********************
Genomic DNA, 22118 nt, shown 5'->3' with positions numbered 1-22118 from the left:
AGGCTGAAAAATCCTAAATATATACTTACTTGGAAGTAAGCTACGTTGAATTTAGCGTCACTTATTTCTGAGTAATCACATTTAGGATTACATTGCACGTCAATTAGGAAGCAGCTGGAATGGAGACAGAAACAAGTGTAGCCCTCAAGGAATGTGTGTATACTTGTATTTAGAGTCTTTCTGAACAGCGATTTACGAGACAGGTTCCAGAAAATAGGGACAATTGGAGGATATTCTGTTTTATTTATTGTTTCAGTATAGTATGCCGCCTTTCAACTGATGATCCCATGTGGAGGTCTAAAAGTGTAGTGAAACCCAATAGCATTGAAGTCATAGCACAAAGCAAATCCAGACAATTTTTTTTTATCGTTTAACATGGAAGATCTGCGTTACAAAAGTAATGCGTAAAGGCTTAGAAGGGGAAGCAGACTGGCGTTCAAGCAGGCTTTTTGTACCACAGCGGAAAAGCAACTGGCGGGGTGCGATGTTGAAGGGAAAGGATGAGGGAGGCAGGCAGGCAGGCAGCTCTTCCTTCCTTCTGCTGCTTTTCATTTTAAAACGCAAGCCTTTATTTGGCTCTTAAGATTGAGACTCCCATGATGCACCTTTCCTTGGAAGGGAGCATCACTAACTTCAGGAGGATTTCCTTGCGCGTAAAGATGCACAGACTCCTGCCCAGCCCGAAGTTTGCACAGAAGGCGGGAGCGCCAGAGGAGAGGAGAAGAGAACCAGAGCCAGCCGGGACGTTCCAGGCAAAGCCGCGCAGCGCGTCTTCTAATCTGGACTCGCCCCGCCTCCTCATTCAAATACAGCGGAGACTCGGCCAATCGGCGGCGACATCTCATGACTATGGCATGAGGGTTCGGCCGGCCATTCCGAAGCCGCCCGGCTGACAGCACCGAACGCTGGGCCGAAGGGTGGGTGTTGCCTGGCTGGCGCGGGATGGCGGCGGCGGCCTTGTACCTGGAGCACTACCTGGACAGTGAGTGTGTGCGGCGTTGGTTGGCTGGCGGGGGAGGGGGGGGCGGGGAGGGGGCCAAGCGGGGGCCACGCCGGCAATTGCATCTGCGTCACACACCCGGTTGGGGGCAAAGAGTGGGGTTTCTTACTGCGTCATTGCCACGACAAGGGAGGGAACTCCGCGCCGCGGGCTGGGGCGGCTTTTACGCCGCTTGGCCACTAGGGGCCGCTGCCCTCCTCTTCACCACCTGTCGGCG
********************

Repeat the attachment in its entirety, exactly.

Genomic DNA, 22118 nt, shown 5'->3' with positions numbered 1-22118 from the left:
AGGCTGAAAAATCCTAAATATATACTTACTTGGAAGTAAGCTACGTTGAATTTAGCGTCACTTATTTCTGAGTAATCACATTTAGGATTACATTGCACGTCAATTAGGAAGCAGCTGGAATGGAGACAGAAACAAGTGTAGCCCTCAAGGAATGTGTGTATACTTGTATTTAGAGTCTTTCTGAACAGCGATTTACGAGACAGGTTCCAGAAAATAGGGACAATTGGAGGATATTCTGTTTTATTTATTGTTTCAGTATAGTATGCCGCCTTTCAACTGATGATCCCATGTGGAGGTCTAAAAGTGTAGTGAAACCCAATAGCATTGAAGTCATAGCACAAAGCAAATCCAGACAATTTTTTTTTATCGTTTAACATGGAAGATCTGCGTTACAAAAGTAATGCGTAAAGGCTTAGAAGGGGAAGCAGACTGGCGTTCAAGCAGGCTTTTTGTACCACAGCGGAAAAGCAACTGGCGGGGTGCGATGTTGAAGGGAAAGGATGAGGGAGGCAGGCAGGCAGGCAGCTCTTCCTTCCTTCTGCTGCTTTTCATTTTAAAACGCAAGCCTTTATTTGGCTCTTAAGATTGAGACTCCCATGATGCACCTTTCCTTGGAAGGGAGCATCACTAACTTCAGGAGGATTTCCTTGCGCGTAAAGATGCACAGACTCCTGCCCAGCCCGAAGTTTGCACAGAAGGCGGGAGCGCCAGAGGAGAGGAGAAGAGAACCAGAGCCAGCCGGGACGTTCCAGGCAAAGCCGCGCAGCGCGTCTTCTAATCTGGACTCGCCCCGCCTCCTCATTCAAATACAGCGGAGACTCGGCCAATCGGCGGCGACATCTCATGACTATGGCATGAGGGTTCGGCCGGCCATTCCGAAGCCGCCCGGCTGACAGCACCGAACGCTGGGCCGAAGGGTGGGTGTTGCCTGGCTGGCGCGGGATGGCGGCGGCGGCCTTGTACCTGGAGCACTACCTGGACAGTGAGTGTGTGCGGCGTTGGTTGGCTGGCGGGGGAGGGGGGGGCGGGGAGGGGGCCAAGCGGGGGCCACGCCGGCAATTGCATCTGCGTCACACACCCGGTTGGGGGCAAAGAGTGGGGTTTCTTACTGCGTCATTGCCACGACAAGGGAGGGAACTCCGCGCCGCGGGCTGGGGCGGCTTTTACGCCGCTTGGCCACTAGGGGCCGCTGCCCTCCTCTTCACCACCTGTCGGCG